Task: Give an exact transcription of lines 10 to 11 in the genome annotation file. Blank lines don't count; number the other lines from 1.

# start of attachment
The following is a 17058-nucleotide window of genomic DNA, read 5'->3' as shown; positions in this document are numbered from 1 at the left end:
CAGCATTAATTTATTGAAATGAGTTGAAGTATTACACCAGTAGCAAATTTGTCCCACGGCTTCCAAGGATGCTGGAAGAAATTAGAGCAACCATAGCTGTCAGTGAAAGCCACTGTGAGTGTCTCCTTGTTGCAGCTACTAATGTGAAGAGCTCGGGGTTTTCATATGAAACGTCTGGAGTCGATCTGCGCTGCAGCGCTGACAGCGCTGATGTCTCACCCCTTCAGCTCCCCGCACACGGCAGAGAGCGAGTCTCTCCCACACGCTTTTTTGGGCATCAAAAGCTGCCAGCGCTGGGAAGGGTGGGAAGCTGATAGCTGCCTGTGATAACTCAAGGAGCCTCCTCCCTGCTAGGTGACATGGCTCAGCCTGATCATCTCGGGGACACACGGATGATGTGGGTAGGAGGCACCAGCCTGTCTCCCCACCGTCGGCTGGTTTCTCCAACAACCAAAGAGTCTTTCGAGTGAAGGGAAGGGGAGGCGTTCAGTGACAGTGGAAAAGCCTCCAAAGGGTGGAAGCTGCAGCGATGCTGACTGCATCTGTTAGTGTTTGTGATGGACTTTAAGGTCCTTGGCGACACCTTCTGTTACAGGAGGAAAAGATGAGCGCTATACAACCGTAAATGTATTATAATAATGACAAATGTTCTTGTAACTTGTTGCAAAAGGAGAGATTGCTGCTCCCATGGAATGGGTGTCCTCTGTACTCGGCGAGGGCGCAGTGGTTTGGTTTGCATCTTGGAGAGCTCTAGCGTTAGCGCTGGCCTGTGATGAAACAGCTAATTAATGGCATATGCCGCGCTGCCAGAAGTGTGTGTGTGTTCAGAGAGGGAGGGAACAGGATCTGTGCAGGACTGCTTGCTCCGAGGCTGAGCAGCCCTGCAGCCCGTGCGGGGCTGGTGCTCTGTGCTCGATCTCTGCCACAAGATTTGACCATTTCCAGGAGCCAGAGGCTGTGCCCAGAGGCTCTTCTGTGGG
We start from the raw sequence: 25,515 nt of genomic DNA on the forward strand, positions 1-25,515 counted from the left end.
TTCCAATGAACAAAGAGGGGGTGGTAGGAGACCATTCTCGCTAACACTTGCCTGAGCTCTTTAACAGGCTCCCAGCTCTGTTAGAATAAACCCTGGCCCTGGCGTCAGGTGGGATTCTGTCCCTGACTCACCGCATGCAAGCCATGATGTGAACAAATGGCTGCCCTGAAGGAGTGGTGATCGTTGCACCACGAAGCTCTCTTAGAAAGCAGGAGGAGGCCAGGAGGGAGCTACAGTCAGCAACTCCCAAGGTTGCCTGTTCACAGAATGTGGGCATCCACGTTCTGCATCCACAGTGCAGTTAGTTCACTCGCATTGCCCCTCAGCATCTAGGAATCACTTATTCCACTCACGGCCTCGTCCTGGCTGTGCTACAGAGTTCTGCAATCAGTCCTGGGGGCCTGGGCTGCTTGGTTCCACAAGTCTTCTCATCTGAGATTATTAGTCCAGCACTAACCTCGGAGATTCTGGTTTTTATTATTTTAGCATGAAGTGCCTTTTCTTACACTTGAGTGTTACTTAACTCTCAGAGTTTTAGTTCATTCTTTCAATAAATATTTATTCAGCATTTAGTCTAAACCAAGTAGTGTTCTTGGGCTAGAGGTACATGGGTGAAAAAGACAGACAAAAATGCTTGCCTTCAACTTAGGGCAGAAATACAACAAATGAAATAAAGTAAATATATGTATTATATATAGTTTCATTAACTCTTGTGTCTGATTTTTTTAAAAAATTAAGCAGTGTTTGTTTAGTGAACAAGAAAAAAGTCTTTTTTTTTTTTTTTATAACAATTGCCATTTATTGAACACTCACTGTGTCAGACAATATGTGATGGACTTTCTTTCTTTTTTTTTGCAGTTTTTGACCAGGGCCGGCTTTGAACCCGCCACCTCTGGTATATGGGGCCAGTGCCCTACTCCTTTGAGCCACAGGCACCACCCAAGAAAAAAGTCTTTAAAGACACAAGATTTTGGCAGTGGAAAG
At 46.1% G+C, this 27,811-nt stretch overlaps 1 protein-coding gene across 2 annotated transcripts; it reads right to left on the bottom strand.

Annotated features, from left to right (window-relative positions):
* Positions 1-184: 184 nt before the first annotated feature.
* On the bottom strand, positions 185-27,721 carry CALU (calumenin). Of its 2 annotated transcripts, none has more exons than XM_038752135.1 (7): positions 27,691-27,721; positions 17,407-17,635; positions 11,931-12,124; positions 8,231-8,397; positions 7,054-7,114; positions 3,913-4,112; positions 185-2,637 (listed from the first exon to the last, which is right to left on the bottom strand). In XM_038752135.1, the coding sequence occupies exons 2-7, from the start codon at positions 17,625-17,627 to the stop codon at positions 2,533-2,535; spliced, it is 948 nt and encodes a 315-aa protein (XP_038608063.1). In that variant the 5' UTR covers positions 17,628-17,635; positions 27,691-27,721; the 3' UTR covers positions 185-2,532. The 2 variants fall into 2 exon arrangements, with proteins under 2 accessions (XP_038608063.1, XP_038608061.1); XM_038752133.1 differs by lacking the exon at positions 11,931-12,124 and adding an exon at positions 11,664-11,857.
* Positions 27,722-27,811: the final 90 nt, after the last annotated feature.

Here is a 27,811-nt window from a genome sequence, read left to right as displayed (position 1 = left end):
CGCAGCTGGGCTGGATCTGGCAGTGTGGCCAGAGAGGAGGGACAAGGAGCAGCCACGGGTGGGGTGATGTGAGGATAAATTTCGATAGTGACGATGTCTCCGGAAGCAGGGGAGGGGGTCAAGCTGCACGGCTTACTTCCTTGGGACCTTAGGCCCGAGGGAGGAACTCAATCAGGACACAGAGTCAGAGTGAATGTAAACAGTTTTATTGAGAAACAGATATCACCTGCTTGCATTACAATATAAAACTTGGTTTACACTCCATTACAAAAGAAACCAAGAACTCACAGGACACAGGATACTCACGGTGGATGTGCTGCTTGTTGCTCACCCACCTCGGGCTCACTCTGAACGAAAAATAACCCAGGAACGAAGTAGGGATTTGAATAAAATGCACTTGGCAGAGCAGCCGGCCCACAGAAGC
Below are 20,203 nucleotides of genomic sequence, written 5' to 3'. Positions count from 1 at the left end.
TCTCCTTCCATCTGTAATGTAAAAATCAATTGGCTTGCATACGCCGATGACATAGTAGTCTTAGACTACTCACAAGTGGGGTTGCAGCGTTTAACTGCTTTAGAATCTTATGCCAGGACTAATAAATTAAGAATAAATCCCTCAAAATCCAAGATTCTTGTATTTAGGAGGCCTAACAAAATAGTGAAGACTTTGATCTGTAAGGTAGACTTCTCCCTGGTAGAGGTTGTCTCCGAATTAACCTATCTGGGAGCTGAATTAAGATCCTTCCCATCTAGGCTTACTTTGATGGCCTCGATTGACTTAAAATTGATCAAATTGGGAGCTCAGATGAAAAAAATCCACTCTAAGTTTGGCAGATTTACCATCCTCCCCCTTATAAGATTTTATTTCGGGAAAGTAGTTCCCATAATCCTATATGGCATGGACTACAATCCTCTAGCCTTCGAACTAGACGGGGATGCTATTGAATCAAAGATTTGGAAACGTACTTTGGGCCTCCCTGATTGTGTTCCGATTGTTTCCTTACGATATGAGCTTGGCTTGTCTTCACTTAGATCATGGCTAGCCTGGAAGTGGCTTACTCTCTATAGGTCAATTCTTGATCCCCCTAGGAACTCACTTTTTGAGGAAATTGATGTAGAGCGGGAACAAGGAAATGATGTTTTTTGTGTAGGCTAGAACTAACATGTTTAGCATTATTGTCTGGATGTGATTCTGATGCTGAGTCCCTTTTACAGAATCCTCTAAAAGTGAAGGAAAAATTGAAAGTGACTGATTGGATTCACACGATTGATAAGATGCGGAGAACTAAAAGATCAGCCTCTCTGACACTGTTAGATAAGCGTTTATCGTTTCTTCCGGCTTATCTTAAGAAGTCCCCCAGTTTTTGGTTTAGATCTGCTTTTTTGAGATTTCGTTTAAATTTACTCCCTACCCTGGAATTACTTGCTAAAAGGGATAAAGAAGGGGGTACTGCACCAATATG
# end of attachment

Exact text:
Here is a 27,811-nt window from a genome sequence, read left to right as displayed (position 1 = left end):
CGCAGCTGGGCTGGATCTGGCAGTGTGGCCAGAGAGGAGGGACAAGGAGCAGCCACGGGTGGGGTGATGTGAGGATAAATTTCGATAGTGACGATGTCTCCGGAAGCAGGGGAGGGGGTCAAGCTGCACGGCTTACTTCCTTGGGACCTTAGGCCCGAGGGAGGAACTCAATCAGGACACAGAGTCAGAGTGAATGTAAACAGTTTTATTGAGAAACAGATATCACCTGCTTGCATTACAATATAAAACTTGGTTTACACTCCATTACAAAAGAAACCAAGAACTCACAGGACACAGGATACTCACGGTGGATGTGCTGCTTGTTGCTCACCCACCTCGGGCTCACTCTGAACGAAAAATAACCCAGGAACGAAGTAGGGATTTGAATAAAATGCACTTGGCAGAGCAGCCGGCCCACAGAAGC